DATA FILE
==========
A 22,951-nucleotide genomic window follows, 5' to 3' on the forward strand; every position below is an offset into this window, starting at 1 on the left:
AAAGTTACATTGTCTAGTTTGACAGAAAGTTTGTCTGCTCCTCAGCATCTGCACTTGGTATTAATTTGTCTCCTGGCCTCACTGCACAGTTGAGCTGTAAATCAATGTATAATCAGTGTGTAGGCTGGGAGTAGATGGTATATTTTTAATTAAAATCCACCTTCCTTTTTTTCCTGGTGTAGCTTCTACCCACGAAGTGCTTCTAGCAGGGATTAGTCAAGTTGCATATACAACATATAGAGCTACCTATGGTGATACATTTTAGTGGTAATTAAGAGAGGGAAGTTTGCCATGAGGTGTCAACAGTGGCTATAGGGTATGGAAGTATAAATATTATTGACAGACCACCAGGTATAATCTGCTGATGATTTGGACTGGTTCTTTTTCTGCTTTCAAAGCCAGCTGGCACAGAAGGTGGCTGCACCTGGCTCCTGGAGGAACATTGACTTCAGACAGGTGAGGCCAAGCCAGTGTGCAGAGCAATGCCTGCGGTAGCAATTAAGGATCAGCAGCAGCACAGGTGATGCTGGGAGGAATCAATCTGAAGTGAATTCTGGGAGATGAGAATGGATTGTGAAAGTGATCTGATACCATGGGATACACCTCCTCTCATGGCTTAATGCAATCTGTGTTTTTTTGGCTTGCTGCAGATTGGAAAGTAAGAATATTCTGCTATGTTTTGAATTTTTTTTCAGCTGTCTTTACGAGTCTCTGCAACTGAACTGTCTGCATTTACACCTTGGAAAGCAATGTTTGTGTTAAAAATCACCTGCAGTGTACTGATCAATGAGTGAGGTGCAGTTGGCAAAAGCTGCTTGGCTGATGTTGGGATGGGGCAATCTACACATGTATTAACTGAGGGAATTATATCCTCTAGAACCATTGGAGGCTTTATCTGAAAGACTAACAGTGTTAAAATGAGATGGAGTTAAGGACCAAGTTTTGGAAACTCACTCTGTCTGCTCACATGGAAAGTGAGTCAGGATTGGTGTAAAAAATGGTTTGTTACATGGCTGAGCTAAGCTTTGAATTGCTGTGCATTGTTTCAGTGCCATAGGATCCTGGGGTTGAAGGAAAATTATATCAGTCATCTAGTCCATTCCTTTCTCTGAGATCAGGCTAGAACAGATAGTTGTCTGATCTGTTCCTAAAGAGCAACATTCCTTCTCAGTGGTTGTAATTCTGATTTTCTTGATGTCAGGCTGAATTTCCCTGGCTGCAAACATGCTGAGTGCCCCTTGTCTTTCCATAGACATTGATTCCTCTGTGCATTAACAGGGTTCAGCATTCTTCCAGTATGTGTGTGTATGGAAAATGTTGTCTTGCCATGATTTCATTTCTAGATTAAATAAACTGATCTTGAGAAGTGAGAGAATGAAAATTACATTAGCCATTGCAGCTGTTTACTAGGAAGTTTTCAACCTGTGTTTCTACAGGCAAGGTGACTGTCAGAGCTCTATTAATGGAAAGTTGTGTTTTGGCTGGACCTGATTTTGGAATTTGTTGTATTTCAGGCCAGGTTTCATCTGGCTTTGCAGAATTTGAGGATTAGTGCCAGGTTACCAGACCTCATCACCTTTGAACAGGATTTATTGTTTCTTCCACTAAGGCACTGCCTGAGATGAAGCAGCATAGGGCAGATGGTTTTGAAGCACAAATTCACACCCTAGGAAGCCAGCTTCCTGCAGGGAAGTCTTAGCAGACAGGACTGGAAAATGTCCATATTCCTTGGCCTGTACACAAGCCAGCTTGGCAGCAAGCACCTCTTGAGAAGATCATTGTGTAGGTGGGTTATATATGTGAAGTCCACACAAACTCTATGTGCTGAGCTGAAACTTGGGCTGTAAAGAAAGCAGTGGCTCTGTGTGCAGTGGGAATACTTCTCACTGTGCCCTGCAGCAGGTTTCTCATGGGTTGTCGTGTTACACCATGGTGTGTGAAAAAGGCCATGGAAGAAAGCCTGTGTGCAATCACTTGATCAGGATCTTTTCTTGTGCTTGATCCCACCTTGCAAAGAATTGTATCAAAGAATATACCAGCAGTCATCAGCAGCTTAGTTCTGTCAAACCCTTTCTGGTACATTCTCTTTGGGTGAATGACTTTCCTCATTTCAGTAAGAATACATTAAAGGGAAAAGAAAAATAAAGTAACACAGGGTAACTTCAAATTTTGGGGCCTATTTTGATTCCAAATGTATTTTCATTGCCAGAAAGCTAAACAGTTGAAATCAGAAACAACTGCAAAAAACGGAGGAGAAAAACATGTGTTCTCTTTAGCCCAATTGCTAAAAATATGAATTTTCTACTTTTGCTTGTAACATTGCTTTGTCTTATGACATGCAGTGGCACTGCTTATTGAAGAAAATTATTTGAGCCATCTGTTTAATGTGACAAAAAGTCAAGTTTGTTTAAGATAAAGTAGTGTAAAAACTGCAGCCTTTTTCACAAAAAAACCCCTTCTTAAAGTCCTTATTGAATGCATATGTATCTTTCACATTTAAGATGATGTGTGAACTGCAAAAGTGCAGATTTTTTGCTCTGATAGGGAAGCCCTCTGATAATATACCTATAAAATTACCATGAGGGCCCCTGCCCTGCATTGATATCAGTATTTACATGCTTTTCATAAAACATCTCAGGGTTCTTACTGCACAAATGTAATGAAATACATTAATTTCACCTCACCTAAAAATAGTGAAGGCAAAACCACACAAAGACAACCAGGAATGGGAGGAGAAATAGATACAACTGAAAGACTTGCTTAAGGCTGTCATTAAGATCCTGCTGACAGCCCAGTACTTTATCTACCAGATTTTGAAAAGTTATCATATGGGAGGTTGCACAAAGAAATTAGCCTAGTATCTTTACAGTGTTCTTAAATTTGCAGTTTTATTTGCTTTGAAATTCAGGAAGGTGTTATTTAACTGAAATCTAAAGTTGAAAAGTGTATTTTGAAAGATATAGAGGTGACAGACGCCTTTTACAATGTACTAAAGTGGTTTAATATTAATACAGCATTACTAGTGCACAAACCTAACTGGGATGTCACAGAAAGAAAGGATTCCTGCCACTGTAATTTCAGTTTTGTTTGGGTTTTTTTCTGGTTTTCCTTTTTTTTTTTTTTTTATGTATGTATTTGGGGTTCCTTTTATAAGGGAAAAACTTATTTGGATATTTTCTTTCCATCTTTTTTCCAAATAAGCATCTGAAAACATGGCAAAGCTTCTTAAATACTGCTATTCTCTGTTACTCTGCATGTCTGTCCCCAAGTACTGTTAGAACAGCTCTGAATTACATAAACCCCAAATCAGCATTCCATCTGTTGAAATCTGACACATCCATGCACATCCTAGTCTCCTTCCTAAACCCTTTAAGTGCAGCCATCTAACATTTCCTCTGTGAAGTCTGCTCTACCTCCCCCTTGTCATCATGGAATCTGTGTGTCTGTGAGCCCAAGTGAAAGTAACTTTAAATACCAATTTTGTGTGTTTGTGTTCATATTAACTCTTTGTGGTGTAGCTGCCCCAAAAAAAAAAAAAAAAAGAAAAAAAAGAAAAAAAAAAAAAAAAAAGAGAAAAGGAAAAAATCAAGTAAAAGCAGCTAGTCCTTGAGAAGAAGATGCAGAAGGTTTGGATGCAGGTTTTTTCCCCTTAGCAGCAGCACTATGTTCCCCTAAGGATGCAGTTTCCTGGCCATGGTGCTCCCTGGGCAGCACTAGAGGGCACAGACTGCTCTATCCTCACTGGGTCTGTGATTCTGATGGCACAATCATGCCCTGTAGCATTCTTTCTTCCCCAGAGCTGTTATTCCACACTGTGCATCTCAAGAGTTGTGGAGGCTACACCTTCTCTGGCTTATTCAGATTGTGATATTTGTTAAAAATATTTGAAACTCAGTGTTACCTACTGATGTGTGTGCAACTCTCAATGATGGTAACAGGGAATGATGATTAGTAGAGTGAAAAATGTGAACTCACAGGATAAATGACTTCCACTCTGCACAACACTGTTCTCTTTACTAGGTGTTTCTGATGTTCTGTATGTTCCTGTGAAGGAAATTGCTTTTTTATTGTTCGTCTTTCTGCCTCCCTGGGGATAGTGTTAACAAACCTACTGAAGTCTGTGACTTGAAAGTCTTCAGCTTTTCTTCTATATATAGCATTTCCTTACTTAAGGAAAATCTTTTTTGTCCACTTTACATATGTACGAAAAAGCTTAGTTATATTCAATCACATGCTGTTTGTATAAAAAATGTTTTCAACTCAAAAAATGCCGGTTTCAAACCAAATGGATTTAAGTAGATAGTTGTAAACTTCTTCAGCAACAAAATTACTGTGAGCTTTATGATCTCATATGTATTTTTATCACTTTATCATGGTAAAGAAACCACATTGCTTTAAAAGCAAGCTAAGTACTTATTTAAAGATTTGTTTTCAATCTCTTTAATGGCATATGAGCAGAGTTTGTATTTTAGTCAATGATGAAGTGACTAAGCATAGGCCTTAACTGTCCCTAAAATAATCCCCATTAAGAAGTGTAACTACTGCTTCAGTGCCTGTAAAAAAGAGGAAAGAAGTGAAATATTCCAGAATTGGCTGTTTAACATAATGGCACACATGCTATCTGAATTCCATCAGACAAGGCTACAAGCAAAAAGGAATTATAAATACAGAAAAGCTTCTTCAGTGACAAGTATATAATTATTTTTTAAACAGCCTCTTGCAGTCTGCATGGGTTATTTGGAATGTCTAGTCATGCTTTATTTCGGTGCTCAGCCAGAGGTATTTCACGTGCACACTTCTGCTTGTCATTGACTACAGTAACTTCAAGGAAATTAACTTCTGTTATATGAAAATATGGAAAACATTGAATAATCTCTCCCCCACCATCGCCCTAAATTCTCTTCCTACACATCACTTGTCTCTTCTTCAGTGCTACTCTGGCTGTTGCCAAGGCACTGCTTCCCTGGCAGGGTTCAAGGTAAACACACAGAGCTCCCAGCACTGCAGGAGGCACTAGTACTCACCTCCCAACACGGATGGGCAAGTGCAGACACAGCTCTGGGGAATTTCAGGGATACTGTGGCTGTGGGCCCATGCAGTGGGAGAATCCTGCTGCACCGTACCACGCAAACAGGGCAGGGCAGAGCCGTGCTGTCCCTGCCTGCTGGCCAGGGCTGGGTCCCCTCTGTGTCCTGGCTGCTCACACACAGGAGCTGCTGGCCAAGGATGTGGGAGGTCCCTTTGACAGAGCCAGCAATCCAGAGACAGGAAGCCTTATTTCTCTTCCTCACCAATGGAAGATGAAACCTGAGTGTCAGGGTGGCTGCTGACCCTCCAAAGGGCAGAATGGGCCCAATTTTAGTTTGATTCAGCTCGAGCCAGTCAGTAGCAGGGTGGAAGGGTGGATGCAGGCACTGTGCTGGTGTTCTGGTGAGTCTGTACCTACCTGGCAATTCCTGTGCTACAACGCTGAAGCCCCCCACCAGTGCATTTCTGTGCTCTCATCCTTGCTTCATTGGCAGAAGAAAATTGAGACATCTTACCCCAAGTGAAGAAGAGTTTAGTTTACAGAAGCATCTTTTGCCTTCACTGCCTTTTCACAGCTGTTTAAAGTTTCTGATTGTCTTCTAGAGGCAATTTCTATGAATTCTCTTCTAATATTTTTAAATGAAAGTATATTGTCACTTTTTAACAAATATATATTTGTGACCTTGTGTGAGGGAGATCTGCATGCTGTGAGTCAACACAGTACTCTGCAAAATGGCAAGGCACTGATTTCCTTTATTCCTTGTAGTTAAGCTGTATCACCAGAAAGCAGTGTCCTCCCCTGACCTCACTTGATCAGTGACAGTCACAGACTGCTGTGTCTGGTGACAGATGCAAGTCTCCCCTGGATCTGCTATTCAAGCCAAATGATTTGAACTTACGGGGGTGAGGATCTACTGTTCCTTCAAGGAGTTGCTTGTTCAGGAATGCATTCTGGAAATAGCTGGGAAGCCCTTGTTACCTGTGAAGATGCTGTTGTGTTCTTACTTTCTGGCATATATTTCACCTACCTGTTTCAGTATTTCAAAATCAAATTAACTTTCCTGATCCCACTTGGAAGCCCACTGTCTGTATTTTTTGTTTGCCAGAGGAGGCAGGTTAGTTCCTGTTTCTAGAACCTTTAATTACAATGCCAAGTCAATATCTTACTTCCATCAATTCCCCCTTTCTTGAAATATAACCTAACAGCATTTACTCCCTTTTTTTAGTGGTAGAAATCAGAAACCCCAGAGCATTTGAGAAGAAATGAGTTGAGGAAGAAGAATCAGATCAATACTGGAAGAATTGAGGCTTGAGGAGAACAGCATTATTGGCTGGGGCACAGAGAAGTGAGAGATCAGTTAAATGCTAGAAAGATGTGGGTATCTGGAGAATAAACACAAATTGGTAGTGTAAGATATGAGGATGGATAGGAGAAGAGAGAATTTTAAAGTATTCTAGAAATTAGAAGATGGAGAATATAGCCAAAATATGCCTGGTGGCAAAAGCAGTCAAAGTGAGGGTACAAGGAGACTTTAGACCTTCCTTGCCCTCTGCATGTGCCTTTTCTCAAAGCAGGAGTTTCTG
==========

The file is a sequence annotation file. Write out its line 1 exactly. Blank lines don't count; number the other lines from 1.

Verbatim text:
A 22,951-nucleotide genomic window follows, 5' to 3' on the forward strand; every position below is an offset into this window, starting at 1 on the left: